With Saul the first Israelite dynasty began and ended. The names of his sons are given in1Sa 14:49 as Jonathan, Ishvi and Malchishua. Ishvi or Ishyo (Septuagint) is Eshbaal, called in 2Sa 2:8 ISH-BOSHETH (which see). 1Ch 8:33 adds Abinadab. Jonathan left a long line of descendants famous, like himself, as archers (1Ch 8:34 ff). The rest of Saul's posterity apparently died out. Malchishua and Abinadab were slain at Gilboa (1Sa 31:6; 1Ch 10:2), and Ish-bosheth was assassinated shortly after (2Sa 4:2 ff). Saul had also two natural sons by Rizpah who were put to death by David in accordance with a superstitious custom, as also were the five sons of Saul's daughter Merab (2Sa 21:8, not Michal; compare 1Sa 18:19). Saurs other daughter Michal apparently had no children. Saul had, it seems, other wives, who were taken into the harem of David in accordance with the practice of the times (2Sa 12:8), but of them and their descendants we know nothing.
Saul's life and character are disposed of in a somewhat summary fashion by the Chronicler (1Ch 10:1-14, especially 1Ch 10:13, 1Ch 10:14). Saul was rejected because he was disloyal to Yahweh, especially in consulting a necromancer. The major premise of this conclusion, however, is the ancient dictum, “Misfortune presupposes sin.” From a wider point of view, Saul cannot be dismissed in so cavalier a manner.
Like everyone else, Saul had his virtues and his failings. His chief weakness seems to have been want of decision of character. He was easily swayed by events and by people. The praises of David (1Sa 18:7 f) at once set his jealousy on fire. His persecution of David was largely due to the instigation of mischievous courtiers (1Sa 24:9). Upon remonstrance his repentance was as deep as it was short-lived (1Sa 24:16; 1Sa 26:21). His impulsiveness was such that he did not know where to stop. His interdict (1Sa 14:24 ff) was quite as uncalled for as his religious zeal (1Sa 15:9) was out of place. He was always at one extreme. His hatred of David was only equal to his affection for him at first (1Sa 18:2). His pusillanimity led him to commit crimes which his own judgment would have forbidden (1Sa 22:17). Like most beaten persons, he became suspicious of everyone (1Sa 22:7 f), and, like those who are easily led, he soon found his evil genius (1Sa 22:9, 1Sa 22:18, 1Sa 22:22). Saul's inability to act alone appears from the fact that he never engaged in single combat, so far as we know. Before he could act at all his fury or his pity had to be roused to boiling-point (1Sa 11:6). His mind was peculiarly subject to external influences, so that he was now respectable man of the world, now a prophet (1Sa 10:11; 1Sa 19:24).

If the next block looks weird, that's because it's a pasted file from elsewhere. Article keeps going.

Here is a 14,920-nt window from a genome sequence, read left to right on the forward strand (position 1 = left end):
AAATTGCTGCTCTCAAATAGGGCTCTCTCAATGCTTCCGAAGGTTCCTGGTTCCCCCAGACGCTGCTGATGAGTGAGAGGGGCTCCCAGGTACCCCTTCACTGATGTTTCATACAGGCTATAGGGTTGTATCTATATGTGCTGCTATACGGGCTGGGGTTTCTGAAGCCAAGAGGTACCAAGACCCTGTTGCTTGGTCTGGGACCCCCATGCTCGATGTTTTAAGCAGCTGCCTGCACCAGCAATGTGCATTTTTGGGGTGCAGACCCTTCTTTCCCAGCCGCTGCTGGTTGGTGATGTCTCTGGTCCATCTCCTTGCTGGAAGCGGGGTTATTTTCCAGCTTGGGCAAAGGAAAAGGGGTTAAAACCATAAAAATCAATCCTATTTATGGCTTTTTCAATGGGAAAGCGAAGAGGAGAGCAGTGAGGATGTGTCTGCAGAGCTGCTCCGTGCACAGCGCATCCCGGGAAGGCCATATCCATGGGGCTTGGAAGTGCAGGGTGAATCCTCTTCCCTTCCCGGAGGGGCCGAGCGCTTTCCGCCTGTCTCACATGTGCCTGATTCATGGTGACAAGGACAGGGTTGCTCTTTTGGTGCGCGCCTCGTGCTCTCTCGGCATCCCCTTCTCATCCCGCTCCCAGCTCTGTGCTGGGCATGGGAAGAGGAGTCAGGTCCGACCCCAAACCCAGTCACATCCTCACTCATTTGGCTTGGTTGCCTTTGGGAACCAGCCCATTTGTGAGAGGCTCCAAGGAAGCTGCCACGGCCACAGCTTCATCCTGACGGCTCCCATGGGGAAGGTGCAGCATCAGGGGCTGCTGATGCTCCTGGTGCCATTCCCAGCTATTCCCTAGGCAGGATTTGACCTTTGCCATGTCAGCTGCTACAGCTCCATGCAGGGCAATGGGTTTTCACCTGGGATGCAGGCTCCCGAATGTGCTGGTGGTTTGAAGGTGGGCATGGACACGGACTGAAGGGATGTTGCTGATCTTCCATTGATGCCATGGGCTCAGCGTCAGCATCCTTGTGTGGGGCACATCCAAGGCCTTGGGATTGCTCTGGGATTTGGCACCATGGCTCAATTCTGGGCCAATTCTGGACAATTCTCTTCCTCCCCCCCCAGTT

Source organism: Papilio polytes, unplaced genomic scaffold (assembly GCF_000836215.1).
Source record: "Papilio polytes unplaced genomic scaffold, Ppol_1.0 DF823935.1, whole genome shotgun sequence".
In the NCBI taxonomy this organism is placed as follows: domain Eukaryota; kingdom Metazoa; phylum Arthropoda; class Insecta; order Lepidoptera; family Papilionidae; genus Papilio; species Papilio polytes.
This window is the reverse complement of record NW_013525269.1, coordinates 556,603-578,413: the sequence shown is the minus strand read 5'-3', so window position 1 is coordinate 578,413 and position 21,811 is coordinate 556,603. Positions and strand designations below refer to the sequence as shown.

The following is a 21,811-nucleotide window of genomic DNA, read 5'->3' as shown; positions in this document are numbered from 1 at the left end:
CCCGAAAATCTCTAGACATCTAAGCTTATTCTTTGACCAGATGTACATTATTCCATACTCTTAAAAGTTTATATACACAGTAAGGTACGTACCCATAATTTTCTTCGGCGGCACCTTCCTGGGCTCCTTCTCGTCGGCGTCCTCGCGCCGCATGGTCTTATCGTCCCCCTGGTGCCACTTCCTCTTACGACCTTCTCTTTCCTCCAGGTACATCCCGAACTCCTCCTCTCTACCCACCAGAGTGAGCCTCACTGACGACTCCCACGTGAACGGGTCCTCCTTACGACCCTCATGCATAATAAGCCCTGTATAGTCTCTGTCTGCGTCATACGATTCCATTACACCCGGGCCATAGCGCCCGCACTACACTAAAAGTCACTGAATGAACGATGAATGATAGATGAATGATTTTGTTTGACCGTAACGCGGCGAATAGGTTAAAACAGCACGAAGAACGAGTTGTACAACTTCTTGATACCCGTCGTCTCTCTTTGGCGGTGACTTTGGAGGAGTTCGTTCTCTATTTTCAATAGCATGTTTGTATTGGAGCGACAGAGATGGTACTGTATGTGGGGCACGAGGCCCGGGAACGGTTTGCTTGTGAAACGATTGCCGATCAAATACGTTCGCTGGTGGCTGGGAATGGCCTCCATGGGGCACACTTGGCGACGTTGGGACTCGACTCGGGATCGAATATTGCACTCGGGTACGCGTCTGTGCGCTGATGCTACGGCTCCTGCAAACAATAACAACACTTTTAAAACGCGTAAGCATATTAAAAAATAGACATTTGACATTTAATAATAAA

On the other hand, Saul possessed many high qualities. His dread of office (1Sa 10:22) was only equaled by the coolness with which he accepted it (1Sa 11:5). To the first call to action he responded with promptitude (1Sa 11:6 ff). His timely aid excited the lasting gratitude of the citizens of Jabesh-gilead (1Sa 31:11 ff) If we remember that Saul was openly disowned by Samuel (1Sa 15:30), and believed himself cast off by Yahweh, we cannot but admire the way in which he fought on to the last. Moreover, the fact that he retained not only his own sons, but a sufficient body of fighting men to engage a large army of Philistines, shows that there must have been something in him to excite confidence and loyalty.
There is, however, no question as to the honorable and noble qualities of Saul. The chief were his prowess in war and his generosity in peace. They have been set down by the man who knew him best in what are among the most authentic verses in the Bible (2Sa 1:19 ff).
(2) Saul of Tarsus. See PAUL.
Taken from: International Standard Bible Encyclopedia by James Orr, M.A., D.D., General Editor